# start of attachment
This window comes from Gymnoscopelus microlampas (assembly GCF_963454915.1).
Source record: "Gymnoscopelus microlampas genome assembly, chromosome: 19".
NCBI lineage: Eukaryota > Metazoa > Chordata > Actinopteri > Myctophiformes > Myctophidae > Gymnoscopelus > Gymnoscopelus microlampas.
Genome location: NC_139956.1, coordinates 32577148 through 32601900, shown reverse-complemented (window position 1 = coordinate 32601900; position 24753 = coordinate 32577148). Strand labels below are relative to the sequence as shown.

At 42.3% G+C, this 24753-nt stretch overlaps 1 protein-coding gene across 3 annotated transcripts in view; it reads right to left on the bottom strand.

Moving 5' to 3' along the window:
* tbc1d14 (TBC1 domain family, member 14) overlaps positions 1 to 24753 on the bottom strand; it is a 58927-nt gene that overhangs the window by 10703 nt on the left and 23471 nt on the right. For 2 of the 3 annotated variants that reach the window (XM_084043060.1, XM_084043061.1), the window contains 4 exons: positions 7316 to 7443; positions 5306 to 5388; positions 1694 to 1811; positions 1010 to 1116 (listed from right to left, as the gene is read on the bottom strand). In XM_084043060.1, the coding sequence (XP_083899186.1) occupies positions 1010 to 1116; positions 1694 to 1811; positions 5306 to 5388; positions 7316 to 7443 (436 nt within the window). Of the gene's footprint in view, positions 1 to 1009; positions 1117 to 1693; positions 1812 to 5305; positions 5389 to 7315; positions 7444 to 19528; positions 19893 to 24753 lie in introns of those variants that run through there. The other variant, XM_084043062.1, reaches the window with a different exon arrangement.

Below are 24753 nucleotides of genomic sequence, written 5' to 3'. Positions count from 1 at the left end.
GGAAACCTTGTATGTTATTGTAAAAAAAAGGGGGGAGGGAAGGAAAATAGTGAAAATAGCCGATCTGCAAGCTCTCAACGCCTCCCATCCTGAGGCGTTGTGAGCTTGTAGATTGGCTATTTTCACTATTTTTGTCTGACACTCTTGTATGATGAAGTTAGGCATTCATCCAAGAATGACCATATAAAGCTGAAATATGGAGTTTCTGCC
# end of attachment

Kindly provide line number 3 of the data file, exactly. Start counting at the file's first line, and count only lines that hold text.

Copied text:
NCBI lineage: Eukaryota > Metazoa > Chordata > Actinopteri > Myctophiformes > Myctophidae > Gymnoscopelus > Gymnoscopelus microlampas.